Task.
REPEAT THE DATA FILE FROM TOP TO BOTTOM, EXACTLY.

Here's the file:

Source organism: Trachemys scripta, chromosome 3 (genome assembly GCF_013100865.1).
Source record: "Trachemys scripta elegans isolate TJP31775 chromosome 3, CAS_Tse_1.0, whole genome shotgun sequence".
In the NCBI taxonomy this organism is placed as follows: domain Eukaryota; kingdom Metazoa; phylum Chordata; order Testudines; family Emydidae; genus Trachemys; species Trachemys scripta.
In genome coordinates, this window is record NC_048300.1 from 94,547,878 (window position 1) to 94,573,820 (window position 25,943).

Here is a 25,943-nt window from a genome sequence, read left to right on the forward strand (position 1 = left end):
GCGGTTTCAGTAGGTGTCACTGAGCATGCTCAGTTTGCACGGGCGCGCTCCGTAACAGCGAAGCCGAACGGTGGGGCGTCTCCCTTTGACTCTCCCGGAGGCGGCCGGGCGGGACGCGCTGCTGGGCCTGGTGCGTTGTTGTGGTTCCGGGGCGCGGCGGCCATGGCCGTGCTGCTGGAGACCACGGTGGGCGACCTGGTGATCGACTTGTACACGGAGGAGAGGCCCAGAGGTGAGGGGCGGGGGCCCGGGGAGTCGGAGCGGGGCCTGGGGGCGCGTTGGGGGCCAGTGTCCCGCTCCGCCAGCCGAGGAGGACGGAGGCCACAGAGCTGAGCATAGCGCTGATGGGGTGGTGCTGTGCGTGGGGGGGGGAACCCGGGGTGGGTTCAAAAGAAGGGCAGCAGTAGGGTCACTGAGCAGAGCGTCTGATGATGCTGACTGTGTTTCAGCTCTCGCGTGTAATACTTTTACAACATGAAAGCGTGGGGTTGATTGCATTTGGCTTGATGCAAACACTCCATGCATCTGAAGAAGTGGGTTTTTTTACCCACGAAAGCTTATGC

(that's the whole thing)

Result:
Source organism: Trachemys scripta, chromosome 3 (genome assembly GCF_013100865.1).
Source record: "Trachemys scripta elegans isolate TJP31775 chromosome 3, CAS_Tse_1.0, whole genome shotgun sequence".
In the NCBI taxonomy this organism is placed as follows: domain Eukaryota; kingdom Metazoa; phylum Chordata; order Testudines; family Emydidae; genus Trachemys; species Trachemys scripta.
In genome coordinates, this window is record NC_048300.1 from 94,547,878 (window position 1) to 94,573,820 (window position 25,943).

Here is a 25,943-nt window from a genome sequence, read left to right on the forward strand (position 1 = left end):
GCGGTTTCAGTAGGTGTCACTGAGCATGCTCAGTTTGCACGGGCGCGCTCCGTAACAGCGAAGCCGAACGGTGGGGCGTCTCCCTTTGACTCTCCCGGAGGCGGCCGGGCGGGACGCGCTGCTGGGCCTGGTGCGTTGTTGTGGTTCCGGGGCGCGGCGGCCATGGCCGTGCTGCTGGAGACCACGGTGGGCGACCTGGTGATCGACTTGTACACGGAGGAGAGGCCCAGAGGTGAGGGGCGGGGGCCCGGGGAGTCGGAGCGGGGCCTGGGGGCGCGTTGGGGGCCAGTGTCCCGCTCCGCCAGCCGAGGAGGACGGAGGCCACAGAGCTGAGCATAGCGCTGATGGGGTGGTGCTGTGCGTGGGGGGGGGAACCCGGGGTGGGTTCAAAAGAAGGGCAGCAGTAGGGTCACTGAGCAGAGCGTCTGATGATGCTGACTGTGTTTCAGCTCTCGCGTGTAATACTTTTACAACATGAAAGCGTGGGGTTGATTGCATTTGGCTTGATGCAAACACTCCATGCATCTGAAGAAGTGGGTTTTTTTACCCACGAAAGCTTATGC